Dürer-like structures can easily be found using identical regular polygons of order *n* (later on, designated as *n*-gons) connected by edges. All these structures have the basic property of being defined by Wyckoff positions that are all on the same -module and can thus be described as two-dimensional cut-and-projections of *n*-dimensional structures.

We discuss here some of the simplest of these kinds of polygonal tilings where the *n*-gons in the are all crystallographically equivalent. We shall designate these patterns as *monogeneous n*-gon patterns.

An efficient way of characterizing these patterns consists of reporting in a vector the sequence of the number of free edges between each connected edge around an *n*-gon as exemplified in Fig. 7 for *n* = 9. We call it the *vector of free edges*, the length of which is equal to the coordination of the *n*-gon. Under these notations, the Dürer structure of the previous section with *n* = 5 has coordination *p* = 3 and is characterized, up to a circular permutation, by the vector (0,1,1).

The search for possible periodic solutions is significantly simplified by observing that, for an *n*-gon surrounded by *p* identical *n*-gons, the vector of free edges is such that with .

Also, the maximum possible number *P*_{n} of non-overlapping *n*-gons sharing an edge of a central identical *n*-gon is given by

For the simple case *p* = 3, monogeneous non-overlapping *n*-gon periodic patterns are generated only if the centre of the central *n*-gon is *inside* the triangle formed by the centres of the three adjacent *n*-gons, in which case the triangle characterizes the of the structure (see Fig. 7).

The vector of free edges has the form . Assuming all index ranks are taken modulo *n*, the centres of the three *n*-gons are located at *V*_{1} = (1, 1, 0, …), *V*_{2} = (0, 0, …, 1, 0, …) and *V*_{3} = (0, 0, …, 1, 0, …), generating the (primitive) unit cells defined by *A* = *V*_{2}-*V*_{1} = 0, …, 1, 0, …) and *B* = *V*_{3}-*V*_{1} = 0, …, 1, 0, …).

All twins in these structures are *n*-gon). They are characterized by the symmetry elements of the *n*-dimensional lattice that leave the projected two-dimensional space invariant and that do not belong to the symmetry group of the structure as dictated by the general group tree of Fig. 2. In two-dimensional space, these twin operations are symmetry operations of the central *n*-gon that are not symmetry elements of the two-dimensional periodic structure and that leave invariant a row of the structure to form a perfect plane of For *p* = 3, these elements are signed permutations of the *n* basic vectors generating the *n*-gon that transform into each other two of the other adjacent *n*-gons and put the third one in a new position. This translates in the vector of free edges in exchanging two symbols while keeping the third constant. For example, the vector of free edges (1,2,3) of the case *n* = 9 generates three possible coherent twinned crystals: (1,3,2), (3,2,1) and (2,1,3) as exemplified in Fig. 7, whereas the vector of free edges (1,2,2) of the case *n* = 8 generates only two, (2,2,1) and (2,1,2). The interface operations are glide mirrors oriented along the common row of *n*-gons shared between the two adjacent crystals, as shown in Figs. 8 and 9.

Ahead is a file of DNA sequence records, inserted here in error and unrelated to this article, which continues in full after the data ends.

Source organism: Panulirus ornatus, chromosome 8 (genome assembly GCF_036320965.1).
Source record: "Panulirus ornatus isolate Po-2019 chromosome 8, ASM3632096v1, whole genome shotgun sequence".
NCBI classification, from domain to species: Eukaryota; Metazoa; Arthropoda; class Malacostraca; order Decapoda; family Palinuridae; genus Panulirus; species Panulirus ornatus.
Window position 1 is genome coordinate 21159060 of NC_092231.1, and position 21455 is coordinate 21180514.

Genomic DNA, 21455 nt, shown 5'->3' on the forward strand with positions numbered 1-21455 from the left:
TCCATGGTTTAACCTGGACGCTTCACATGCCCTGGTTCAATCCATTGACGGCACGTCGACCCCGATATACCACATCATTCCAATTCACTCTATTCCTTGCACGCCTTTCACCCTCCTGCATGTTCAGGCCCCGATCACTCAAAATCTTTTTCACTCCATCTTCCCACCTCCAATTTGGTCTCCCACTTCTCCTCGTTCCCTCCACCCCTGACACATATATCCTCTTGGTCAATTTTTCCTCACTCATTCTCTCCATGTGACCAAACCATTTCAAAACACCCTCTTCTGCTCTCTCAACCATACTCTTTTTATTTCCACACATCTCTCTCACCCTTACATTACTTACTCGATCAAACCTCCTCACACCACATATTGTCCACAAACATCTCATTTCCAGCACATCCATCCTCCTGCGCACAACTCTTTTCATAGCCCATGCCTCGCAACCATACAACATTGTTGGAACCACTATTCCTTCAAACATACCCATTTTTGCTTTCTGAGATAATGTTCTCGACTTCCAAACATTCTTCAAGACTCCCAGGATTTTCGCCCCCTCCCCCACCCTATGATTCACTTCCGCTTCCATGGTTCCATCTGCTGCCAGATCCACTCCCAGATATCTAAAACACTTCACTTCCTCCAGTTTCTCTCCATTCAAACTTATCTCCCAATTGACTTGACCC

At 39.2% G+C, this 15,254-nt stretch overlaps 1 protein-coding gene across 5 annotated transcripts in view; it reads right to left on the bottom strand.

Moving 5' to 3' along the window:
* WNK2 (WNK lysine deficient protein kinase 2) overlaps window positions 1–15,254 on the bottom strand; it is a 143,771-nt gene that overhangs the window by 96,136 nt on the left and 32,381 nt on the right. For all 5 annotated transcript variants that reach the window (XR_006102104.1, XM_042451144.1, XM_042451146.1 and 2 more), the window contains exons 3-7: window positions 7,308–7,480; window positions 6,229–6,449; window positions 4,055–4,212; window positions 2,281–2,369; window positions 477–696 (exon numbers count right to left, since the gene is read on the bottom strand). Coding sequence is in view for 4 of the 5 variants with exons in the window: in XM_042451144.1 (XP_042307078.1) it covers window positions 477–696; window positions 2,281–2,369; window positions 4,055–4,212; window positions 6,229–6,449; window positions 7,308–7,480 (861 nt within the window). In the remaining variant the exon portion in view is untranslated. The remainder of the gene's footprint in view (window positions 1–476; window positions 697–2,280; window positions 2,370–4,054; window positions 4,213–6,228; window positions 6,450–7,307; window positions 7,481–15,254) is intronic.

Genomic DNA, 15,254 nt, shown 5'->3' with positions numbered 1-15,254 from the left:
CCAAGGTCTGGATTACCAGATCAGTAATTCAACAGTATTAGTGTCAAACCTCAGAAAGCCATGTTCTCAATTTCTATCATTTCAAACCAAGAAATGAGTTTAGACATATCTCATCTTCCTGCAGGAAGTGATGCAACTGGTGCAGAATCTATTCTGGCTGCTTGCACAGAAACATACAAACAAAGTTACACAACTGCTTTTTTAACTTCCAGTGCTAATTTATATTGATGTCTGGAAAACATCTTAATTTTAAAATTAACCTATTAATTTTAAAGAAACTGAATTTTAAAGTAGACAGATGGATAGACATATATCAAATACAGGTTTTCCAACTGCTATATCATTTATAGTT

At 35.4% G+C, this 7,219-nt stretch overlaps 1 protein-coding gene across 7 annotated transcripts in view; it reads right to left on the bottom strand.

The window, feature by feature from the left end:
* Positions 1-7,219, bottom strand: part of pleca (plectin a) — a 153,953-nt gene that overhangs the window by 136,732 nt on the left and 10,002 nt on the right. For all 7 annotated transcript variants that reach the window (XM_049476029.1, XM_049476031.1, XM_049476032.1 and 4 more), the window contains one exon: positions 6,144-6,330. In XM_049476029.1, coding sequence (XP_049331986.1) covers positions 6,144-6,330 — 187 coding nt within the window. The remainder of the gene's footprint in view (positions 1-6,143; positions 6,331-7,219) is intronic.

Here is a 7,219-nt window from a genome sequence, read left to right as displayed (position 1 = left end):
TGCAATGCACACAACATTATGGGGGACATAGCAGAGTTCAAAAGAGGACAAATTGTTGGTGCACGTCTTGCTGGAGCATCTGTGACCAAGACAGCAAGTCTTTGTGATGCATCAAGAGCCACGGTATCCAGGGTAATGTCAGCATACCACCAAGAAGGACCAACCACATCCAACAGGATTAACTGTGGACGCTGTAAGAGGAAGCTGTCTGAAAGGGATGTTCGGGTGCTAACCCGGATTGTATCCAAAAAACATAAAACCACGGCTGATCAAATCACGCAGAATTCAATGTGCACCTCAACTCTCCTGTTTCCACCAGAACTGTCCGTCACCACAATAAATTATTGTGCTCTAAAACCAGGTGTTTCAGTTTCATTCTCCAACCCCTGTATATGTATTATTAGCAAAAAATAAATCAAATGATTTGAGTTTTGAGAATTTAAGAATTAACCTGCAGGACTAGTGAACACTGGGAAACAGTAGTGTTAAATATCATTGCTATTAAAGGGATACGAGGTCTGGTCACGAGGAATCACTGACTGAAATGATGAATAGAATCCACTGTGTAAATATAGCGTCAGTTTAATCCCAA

### 5. Conclusion

We propose here a formal extension of the notion of *merohedral* twins when they share the same -module as in the case of the Dürer twins.

Beyond this *n*-dimensional generalization, the interest of the present approach is the simplicity of its basic group–subgroup tree shown in Fig. 2 that can be used in all cases of actually known twins, once is identified.

### Footnotes

^{1}As discussed long ago (Guymont *et al.*, 1976; Gratias *et al.*, 1979; Portier & Gratias, 1982), interfaces (twins or grain boundaries) in homogeneous crystals are described by cosets of space groups. Indeed, consider two identical crystals related by the operation and with space groups, respectively, and . The operation relates any point *x* of the first crystal to an equivalent in the second crystal. Thus the is equivalently described by any operation that results in the product of any of by and finally any of , that is . This shows that a general interface operation between two identical crystals is not defined by a unique operation but by a of the form .

^{2}A -module of rank *p* in of dimension is the set of points *x* defined by where the basic vectors *e*_{i} are arithmetically independent (no non-zero *p* integers lead to a sum giving the null vector); it is isomorphic to an irrational projection in *d*-dimensional space of an *N*-dimensional lattice, with . For *d* = *p* the -module is a lattice.

### Acknowledgements

The authors are grateful to the French ANR for financial support of project ANR METADIS 13-BS04-0005.